Meantime the prosecution were looking at the same evidence and trying to put their case together. It’s clear from what John Ashton tells me that initially they were intending to go with the FAI reasoning, but in the autumn of 1999 something changed. They notified the defence that they wouldn’t be attempting to identify every case in the container and demonstrate which passenger had been carrying which, and because of that they wouldn’t be handing over the detailed reports on the baggage reconciliation which in any case contained some errors. The defence asked for the longer of the two reports, merely to assist in their own analysis, and they were given it, but the prosecution declared that they weren’t going to lead it in court and didn’t propose to rely on it. They didn’t disclose the shorter, more informative report into the Heathrow interline luggage.

    I think this is the point where the prosecution realised they were up a gum tree. If they couldn’t produce any evidence at all that the case Bedford saw had any existence as a distinct item from the bomb suitcase, the inference that it was the bomb suitcase becomes irresistible. It seems to me they decided they wouldn’t risk running the FAI logic for that reason. Clearly it was vital to preserve the assertion that the bomb suitcase couldn’t have been the one on the bottom, because that was all that was preventing the Bedford case from being the bomb. So they decided it was better to give way on the moving of the interline luggage. If the luggage had been moved, superficially they were in a worse position because obviously the Bedford case could have been replaced on the second layer. It may be that they anticipated losing the case on the grounds of reasonable doubt on that point.

    However, reasonable doubt is better than losing because the accused has been proved to be factually innocent, which is what they were looking at if they were pushed into a position of having to explain why they couldn’t produce the case Bedford saw, and then the proposition about the bomb not being on the floor of the container started to take some serious scrutiny. The ploy kept them afloat, and if they stayed afloat there was still hope something might turn up. (As it did, when the judges made that prejudicial decision to prefer the dodgy Frankfurt evidence to the possibility that the Bedford case had been on top of the Coyle case.)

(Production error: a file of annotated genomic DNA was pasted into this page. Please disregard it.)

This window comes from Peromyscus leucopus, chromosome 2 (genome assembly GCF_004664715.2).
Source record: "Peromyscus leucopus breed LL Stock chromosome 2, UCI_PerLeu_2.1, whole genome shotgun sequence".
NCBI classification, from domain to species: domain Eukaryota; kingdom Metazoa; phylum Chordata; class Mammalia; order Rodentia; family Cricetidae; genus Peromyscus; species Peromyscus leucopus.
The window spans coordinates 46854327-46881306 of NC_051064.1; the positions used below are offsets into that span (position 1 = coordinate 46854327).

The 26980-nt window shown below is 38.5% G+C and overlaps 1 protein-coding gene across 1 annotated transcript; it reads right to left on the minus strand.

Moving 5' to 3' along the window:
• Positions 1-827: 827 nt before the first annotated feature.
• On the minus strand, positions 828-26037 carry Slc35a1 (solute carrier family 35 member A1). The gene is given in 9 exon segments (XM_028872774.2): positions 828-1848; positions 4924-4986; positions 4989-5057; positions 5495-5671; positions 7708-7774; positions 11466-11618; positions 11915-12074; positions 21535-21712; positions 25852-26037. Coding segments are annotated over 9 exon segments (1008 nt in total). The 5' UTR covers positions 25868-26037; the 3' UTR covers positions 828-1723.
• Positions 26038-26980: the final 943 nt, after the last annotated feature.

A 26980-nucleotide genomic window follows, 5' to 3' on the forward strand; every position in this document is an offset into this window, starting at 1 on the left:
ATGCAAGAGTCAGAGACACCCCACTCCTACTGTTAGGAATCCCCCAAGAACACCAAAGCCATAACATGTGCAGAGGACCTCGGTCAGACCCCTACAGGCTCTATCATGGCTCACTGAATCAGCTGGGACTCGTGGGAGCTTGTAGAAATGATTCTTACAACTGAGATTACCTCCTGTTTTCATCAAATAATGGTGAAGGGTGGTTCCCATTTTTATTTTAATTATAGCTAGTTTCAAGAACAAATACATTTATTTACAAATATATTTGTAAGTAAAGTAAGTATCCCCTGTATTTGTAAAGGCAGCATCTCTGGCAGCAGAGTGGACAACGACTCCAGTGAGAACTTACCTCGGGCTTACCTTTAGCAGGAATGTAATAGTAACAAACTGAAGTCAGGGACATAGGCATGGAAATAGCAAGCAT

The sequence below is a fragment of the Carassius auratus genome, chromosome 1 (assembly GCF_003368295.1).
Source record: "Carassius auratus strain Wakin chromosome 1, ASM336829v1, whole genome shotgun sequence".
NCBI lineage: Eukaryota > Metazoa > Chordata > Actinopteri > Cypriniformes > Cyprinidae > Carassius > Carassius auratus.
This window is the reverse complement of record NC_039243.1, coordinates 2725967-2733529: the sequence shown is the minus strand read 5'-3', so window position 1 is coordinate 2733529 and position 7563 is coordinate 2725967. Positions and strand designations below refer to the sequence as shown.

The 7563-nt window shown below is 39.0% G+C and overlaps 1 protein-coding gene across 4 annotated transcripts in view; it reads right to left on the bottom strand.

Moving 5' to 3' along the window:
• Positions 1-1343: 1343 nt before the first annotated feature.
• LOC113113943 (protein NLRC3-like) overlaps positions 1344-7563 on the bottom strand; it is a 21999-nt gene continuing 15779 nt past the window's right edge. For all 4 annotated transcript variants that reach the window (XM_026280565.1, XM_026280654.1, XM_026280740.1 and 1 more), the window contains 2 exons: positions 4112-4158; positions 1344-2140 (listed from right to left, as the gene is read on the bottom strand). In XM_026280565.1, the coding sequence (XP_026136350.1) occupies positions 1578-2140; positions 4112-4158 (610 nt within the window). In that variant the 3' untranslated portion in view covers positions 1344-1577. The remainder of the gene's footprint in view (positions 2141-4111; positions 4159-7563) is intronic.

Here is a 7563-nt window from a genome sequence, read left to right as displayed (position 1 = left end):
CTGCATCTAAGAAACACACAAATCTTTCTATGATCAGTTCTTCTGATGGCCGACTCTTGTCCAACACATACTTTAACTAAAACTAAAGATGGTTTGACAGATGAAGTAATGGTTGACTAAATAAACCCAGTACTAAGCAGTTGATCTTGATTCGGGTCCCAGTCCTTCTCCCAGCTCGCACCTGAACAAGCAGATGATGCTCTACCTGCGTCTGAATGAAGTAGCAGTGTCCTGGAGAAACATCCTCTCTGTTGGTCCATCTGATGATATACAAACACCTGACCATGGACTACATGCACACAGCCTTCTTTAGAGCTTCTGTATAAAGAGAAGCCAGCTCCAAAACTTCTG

7. [continued]

    So the defence were presented with all their Christmases at once, it seemed. The Crown was prepared to concede that the Bedford case had been moved. That was what they wanted! So whoopee. The main effort from then on was expended in agreeing with the Crown that yes of course it could have been moved, and then going on to assert that in that case it had been moved to the second layer and was the bomb. But they couldn’t prove that, and the judges decided not to prefer the explanation.

    The really infuriating part of this is that Taylor was presenting all sorts of things he said might have happened, and in the middle of it there was the actual, correct, explanation. The bomb suitcase left-side-up into the corner of the overhang, on the bottom. It’s right there. But it was only put forward as one of several possibilities, and not the favourite one either. In that context it all sounded like someone scraping around for excuses, and the judges perhaps took it that way.

    I’m told by an English lawyer friend that he loves uncertainty in defence work. Certainty is bad, and he tries to avoid it wherever possible. Muddying the water is the way to go to get your client acquitted, apparently. I suspect that’s often a good strategy, as defendants are supposed to get the benefit of the doubt - both sides of the border. I think that’s the principle Taylor was operating on, and it backfired because the judges weren’t going to give Megrahi any benefit of any doubt. The burden of proof was informally reversed for this trial.

    So they went for uncertainty and muddying the waters in preference to rigorous analysis and clarity. Which is a pity because rigorous analysis and clarity would have shown their client to be innocent.

    Both sides were at it, really. The prosecution was muddying away like mad to disguise the weakness in their case. The defence was aiding and abetting them, in the hope that the uncertainty would be interpreted in their client’s favour. It should have been, but it wasn’t.